During this side event, some of the main issues associated with the ASGM sector will be presented, including formalization, finance, and alternative technologies to mercury. Through video, the event will bring miners’ voices to the COP, to identify practical issues and barriers in reducing/eliminating mercury in ASGM. A panel of experts and the audience will then offer their perspectives and possible available solutions.
- Anil Sookdeo, GEF
- Mariscia Charles, Ministry of Natural Resources, Guyana
- Dewi Krisnayanti, National Project Coordinator, planetGOLD Indonesia project
- Patience Singo, Advisor, IMPACT
- Priya Bala-Miller, Canadian International Resources and Development Institute (CIRDI), and Chair, Programme Advisory Group, planetGOLD
Monday 25 November – 13:15-14:00 – Room 18
the mercury age in dentistry: the roadmap of solutions for the phase-out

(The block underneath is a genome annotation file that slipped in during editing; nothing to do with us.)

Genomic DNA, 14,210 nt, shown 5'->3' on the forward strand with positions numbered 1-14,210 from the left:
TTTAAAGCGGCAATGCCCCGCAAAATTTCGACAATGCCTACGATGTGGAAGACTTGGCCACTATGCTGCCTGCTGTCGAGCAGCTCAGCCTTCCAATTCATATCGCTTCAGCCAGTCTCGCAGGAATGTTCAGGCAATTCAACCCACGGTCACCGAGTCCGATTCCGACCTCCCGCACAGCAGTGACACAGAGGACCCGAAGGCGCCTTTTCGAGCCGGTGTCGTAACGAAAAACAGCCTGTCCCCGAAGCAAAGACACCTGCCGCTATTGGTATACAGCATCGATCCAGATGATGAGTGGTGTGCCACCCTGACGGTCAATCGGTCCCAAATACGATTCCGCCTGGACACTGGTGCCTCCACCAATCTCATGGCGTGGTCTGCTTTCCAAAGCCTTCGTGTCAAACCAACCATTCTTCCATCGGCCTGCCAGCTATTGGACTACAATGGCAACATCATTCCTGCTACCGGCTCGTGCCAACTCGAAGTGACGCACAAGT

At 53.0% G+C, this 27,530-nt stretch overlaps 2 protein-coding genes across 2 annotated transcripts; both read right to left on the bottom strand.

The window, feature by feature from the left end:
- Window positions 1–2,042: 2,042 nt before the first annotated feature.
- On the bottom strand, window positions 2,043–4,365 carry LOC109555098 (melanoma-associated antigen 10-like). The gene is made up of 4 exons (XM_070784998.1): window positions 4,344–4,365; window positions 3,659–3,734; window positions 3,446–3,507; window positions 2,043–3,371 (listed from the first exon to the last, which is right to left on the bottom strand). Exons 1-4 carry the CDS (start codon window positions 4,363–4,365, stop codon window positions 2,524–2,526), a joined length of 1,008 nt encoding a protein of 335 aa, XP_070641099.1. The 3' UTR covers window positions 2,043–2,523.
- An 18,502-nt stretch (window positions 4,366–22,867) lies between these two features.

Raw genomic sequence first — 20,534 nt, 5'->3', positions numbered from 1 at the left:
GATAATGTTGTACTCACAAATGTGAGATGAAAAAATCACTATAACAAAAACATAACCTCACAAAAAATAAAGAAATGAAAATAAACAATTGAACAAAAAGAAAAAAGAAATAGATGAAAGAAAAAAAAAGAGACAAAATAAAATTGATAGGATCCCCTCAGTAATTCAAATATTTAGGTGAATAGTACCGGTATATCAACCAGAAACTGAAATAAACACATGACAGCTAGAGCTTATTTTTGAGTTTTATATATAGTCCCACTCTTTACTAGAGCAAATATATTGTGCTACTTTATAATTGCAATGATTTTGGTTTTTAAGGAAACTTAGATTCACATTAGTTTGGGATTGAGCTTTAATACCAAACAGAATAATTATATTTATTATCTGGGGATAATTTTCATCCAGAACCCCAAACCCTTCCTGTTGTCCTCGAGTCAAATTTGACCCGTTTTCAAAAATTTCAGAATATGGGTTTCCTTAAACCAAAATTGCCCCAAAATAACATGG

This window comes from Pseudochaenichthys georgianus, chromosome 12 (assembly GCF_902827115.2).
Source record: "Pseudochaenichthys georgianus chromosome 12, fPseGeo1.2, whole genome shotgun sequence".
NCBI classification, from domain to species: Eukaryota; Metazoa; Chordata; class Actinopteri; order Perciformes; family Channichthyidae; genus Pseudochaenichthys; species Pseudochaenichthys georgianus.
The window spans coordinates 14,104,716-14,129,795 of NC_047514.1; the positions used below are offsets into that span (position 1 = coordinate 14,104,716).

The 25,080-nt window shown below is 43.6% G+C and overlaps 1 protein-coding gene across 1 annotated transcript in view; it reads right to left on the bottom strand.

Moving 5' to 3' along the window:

mercury dental amalgam
Say No to Mercury
The event will address the various challenges of both the point and diffuse sources of mercury releases and emissions from the dental sector. A roadmap to phase out the use of mercury dental amalgam will be shared. It sets out a new standard for best environmental practices and utilize the best available technology for the permanent abatement of mercury pollution from the dental sector.
Programme: three PowerPoint presentations followed with opportunity for questions from the delegates to the expert panelists.